Helena’s grin was wide, and gloating. “That…project Barbara has us working on, I want you do to what I say when I say it without giving me a lot of grief for, oh,” Helena paused to study her nails. “Say, the next 3 months. And, ” she continued, pointing a finger at Dinah who had opened her mouth to issue a protest. “I want you to stop borrowing my clothes.”

“Anything else?” Dinah asked, her tone clearly defeated.

Helena shook her head as she swallowed the last of her double vodka. “Nope, that about covers it.”

“So, wait, you’re not going to tell me not to do this again?”

“Why would I do that? You’re a teenager. It’s your job to break the rules, and it’s my job to catch you breaking them and hold it over you.” Helena stood and stretched, rolling her neck and shoulders. Across the dance floor the redhead had turned, leaning back, elbows on the bar. Her eyes met Helena’s, a slow grin spreading across her mouth as she sipped her drink.

“What are you going to be doing for the rest of the night?” Gabby asked, drawing Helena’s attention.

Helena’s sly smile sent a shiver of arousal right through the girl. “Hunting.”

Saturday/Sunday: 2:12am: Clocktower

Barbara clapped the cryptography book shut with disgusted sigh. A hundred pages of pedantry about the United States’ efforts to break Nazi codes during World War II had not been what she’d signed on for in her efforts at distraction. That annoying fact and the recurring mental image of Helena dressed for sweeps that she could not seem to suppress were foiling her efforts.

Barbara shut her eyes against the desire building inside her. That desire was about more than sex. Even the simple, physical release of sex had further been complicated by the damage to her spine.

Over the years Barbara had slowly discovered the limits of her body’s physical response. That first climax after the shooting, one that had taken her nearly six months of patient experimentation to achieve after more than a year of working up the nerve to try, had been both a relief and a burden. There were times when, even pursuing stimulation that she had proven worked in the past, Barbara was unable to get that simple, physical release. While the spirit was willing, the flesh, or more accurately the nervous system wasn’t always with the program.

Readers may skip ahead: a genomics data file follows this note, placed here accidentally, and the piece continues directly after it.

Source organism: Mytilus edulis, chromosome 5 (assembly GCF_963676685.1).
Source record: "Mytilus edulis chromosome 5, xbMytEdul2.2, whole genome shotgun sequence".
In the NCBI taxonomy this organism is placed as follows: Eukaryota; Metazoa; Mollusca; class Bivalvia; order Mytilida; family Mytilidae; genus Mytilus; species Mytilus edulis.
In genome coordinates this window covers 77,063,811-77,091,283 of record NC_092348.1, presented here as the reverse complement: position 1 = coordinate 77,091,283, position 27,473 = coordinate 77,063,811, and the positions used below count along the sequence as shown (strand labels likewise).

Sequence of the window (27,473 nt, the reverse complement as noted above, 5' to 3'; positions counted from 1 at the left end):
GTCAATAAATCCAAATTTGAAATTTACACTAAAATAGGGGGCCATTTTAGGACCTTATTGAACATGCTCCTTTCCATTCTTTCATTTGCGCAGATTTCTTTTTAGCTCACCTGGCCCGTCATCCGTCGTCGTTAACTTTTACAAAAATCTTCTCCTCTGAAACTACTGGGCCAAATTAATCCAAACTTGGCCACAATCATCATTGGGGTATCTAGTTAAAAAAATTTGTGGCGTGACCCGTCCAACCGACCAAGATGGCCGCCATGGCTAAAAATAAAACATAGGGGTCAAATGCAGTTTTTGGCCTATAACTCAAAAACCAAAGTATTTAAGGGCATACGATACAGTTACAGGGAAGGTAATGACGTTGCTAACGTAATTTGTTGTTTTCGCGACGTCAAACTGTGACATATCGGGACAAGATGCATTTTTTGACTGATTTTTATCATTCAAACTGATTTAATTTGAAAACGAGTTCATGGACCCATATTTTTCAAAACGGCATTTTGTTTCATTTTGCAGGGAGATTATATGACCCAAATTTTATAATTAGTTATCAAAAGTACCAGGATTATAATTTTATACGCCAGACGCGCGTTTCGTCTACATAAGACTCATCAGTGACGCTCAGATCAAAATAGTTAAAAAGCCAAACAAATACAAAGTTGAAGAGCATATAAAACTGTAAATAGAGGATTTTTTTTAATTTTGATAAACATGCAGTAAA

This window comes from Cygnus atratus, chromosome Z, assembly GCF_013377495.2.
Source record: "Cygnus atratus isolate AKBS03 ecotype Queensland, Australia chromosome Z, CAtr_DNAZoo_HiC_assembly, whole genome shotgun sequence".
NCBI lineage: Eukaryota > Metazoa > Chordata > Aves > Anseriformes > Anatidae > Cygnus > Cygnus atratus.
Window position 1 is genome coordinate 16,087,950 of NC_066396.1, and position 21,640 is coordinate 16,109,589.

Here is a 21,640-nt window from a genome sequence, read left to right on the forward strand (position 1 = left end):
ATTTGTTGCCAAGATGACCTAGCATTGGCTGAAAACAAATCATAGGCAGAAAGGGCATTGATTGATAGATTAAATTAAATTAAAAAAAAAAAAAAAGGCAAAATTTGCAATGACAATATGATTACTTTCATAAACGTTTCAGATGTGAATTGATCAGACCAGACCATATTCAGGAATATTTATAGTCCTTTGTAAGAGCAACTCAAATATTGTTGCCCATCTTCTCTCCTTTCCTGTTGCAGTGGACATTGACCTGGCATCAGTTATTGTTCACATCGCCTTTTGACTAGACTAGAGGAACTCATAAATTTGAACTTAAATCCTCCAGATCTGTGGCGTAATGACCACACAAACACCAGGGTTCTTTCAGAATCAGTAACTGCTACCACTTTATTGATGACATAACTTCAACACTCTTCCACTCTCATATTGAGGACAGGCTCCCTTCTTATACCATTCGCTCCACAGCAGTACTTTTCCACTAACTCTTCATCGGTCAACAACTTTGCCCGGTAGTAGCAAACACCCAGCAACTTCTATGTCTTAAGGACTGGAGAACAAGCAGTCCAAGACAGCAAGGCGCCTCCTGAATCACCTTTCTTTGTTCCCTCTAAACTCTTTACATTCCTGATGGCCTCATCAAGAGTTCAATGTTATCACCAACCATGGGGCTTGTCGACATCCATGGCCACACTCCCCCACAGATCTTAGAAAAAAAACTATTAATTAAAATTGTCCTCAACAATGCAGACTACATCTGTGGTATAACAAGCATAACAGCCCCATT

If it had been just sex, complicated her entire life by her need to be as aroused mentally as she was physically, Barbara could have managed the gnawing ache with relative ease. It was more than that. It was as much an emotional scream for the wanting hand of another, and one specific other at that as it was a physical desire.

Barbara slid the cryptography book onto the night table and put her glasses down on top of it. She clicked off the light, hoping to be able to get some sort of rest before dawn.

Saturday/Sunday: 2:41am: Gabby’s room

Gabby held the door knob so the catch would be soundless as she shut the door to her room. Dinah flopped on the end of the bed, eyes closed and her hair fanned out behind her.

“That was fun,” she said, her voice a little bit slurred. She toed off her shoes. “Even with Helena showing up.”

Gabby sat down next to Dinah on the bed. She’d had a couple of drinks, about the same number as her friend, but she doubted they were as strong. “That bartender was kinda cute, don’cha think? Well, I mean…I know you’re not into him but I thought he was kinda cute. Well, just ’cause you aren’t into him doesn’t mean you might not have an opinion. After all, a cute butt is a cute butt. OK, I’m babbling aren’t I?”

Dinah’s flirting with the bartender had been harmless on her part. Gabby wasn’t so sure about the bartender. As her eyes caressed the planes of Dinah’s relaxed features she felt the low level of excitement brought on by a night on the dance floor kick up a notch in the slight thump between her legs. “A little muscle bound for my taste. I prefer a little bit softer and more rounded. Hey, ow,” Gabby said as Dinah slapped her on the leg.

“Work with me here, Gabby.”

Gabby laughed. “OK, he was kind of cute in an arrogant sort of way. Do you trust her not to call you out to Ms. Gordon?” Dinah’s brow furrowed. “Helena,” Gabby supplied at her friend’s obvious confusion. Gabby leaned down to untie her own shoes, pushing them off when the laces were loose.

Dinah shrugged. “Sure. If don’t keep up my end of the deal I’m toast though. Like that, burnt to a crisp.” Dinah snapped her fingers.

“What’s the project you’re working on?” Gabby asked, pulling a pair of boxers and a tank top out of her dresser and sliding the drawer shut.